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Multiple Sclerosis International
Volume 2013, Article ID 875648, 8 pages
http://dx.doi.org/10.1155/2013/875648
Research Article

Factors for Lower Walking Speed in Persons with Multiple Sclerosis

1Neurology Postgraduate Program of Federal University of Rio de Janeiro State, Rua Mariz e Barros 775, 20270-004 Rio de Janeiro, Brazil
2Federal Institute of Education, Science and Technology of Rio de Janeiro, Rua Professor Carlos Wenceslau, 343, 21715-000 Rio de Janeiro, Brazil
3Departamento de Neurologia, Physical Therapy of Gaffrée e Guinle University Hospital, Rua Mariz e Barros 775, 20270-004 Rio de Janeiro, Brazil
4National Cancer Institute (INCA), Praça Cruz Vermelha, 23, 20230-130 Rio de Janeiro, Brazil

Received 30 October 2012; Revised 27 January 2013; Accepted 12 March 2013

Academic Editor: Ellen M. Mowry

Copyright © 2013 Leandro Alberto Calazans Nogueira et al. This is an open access article distributed under the Creative Commons Attribution License, which permits unrestricted use, distribution, and reproduction in any medium, provided the original work is properly cited.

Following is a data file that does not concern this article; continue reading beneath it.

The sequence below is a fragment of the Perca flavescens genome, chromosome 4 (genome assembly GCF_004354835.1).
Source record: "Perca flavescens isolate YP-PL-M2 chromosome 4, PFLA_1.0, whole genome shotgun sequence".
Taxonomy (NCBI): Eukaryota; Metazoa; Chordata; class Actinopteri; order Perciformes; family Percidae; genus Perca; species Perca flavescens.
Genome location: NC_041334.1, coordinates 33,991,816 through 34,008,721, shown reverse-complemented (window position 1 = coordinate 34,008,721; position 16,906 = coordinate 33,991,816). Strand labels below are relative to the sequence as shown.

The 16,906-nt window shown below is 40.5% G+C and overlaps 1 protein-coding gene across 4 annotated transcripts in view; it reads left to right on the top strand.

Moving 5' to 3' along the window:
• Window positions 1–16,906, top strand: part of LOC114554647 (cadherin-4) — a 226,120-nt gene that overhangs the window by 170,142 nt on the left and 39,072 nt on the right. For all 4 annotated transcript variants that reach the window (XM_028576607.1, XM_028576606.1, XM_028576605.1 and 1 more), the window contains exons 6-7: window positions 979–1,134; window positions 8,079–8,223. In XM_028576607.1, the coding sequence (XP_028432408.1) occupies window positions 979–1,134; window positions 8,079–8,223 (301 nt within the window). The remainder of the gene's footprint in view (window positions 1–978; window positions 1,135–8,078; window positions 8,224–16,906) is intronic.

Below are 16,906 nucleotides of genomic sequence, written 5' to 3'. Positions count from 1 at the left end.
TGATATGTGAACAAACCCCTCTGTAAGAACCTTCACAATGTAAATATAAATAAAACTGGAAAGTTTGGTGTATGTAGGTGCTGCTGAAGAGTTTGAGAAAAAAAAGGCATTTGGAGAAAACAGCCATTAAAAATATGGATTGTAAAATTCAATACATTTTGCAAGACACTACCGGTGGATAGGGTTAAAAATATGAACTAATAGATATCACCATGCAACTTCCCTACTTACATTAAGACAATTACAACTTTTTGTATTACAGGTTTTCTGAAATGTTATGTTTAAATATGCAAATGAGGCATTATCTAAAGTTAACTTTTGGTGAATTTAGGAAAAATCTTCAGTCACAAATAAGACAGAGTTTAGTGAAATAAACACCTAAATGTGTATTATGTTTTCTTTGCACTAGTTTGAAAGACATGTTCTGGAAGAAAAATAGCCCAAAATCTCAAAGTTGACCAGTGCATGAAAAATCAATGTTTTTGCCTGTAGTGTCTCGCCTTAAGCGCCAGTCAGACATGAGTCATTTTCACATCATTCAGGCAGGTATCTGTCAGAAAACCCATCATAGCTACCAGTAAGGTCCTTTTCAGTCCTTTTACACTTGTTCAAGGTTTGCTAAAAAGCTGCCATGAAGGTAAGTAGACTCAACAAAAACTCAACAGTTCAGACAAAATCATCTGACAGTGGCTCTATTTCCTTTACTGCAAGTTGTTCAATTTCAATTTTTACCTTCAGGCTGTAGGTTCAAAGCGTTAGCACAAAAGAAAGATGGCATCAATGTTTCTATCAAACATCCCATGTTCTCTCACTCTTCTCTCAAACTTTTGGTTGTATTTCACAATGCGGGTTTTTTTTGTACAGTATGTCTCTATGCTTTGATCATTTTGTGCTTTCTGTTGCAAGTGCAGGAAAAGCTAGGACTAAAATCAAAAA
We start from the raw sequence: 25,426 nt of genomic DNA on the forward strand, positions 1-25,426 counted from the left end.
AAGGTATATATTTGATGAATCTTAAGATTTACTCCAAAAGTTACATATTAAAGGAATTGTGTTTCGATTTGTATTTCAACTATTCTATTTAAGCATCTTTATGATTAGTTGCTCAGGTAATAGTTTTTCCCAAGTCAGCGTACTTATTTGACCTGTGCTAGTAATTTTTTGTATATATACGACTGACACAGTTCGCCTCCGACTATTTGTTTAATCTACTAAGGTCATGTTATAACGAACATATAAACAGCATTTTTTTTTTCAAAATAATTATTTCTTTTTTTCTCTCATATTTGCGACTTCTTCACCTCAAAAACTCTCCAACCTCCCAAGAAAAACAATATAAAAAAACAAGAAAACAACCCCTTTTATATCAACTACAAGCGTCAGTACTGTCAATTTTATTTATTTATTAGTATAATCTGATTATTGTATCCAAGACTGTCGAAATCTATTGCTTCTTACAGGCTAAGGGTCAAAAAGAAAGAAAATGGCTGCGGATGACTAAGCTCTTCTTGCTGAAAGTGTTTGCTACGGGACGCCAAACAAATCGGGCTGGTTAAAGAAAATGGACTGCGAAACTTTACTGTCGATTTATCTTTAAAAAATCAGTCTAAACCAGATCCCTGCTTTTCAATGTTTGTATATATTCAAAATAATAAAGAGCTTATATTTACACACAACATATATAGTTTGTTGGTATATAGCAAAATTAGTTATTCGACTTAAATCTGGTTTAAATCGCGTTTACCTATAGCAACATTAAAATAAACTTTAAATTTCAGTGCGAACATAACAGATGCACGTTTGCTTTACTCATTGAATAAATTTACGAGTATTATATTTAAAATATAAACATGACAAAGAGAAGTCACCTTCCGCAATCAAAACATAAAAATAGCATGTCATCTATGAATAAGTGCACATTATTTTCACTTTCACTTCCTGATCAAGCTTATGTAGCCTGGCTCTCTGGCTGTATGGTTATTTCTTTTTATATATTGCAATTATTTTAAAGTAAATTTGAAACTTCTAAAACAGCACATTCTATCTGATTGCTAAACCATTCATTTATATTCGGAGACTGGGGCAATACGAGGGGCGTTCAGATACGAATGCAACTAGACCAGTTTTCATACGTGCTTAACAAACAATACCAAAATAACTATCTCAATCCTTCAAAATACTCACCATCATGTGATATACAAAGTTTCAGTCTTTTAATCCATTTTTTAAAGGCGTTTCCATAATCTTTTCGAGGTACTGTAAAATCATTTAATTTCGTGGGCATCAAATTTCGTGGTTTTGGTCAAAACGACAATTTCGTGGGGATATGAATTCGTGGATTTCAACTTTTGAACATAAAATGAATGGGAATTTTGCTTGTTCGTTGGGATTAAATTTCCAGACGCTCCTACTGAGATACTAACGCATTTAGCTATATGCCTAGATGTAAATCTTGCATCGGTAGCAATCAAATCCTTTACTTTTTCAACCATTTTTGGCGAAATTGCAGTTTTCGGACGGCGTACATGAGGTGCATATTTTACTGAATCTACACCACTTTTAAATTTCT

Abstract

Objective. The purpose of this study was to analyze factors related to lower walking speed in persons with multiple sclerosis (PwMS). Methods. A cross-sectional survey was conducted. The study participants were 120 consecutive PwMS, who were able to walk, even with device assistance. Demographic and clinical data were collected. Walking speed was measured in 10 m walk test. Possible factors were assessed: disability, fatigue, visual functioning, balance confidence, physical activity level, walking impact, cognitive interference, and motor planning. A forward linear multiple regression analysis examined the correlation with lower speed. Results. Lower walking speed was observed in 85% of the patients. Fatigue (41%), recurrent falls (30%), and balance problems were also present, even with mild disability (average ). A good level of physical activity was noted in most of the subjects. Dual-task procedure revealed 11.58% of walking speed reduction. Many participants (69.57%) imagined greater walking speed than motor execution (mean ≥ 28.42%). Physical activity level was the only characteristic that demonstrated no significant difference between the groups (lower versus normal walking speed). Many mobility measures were correlated with walking speed; however, disability, balance confidence, and motor planning were the most significant. Conclusions. Disability, balance confidence, and motor planning were correlated with lower walking speed.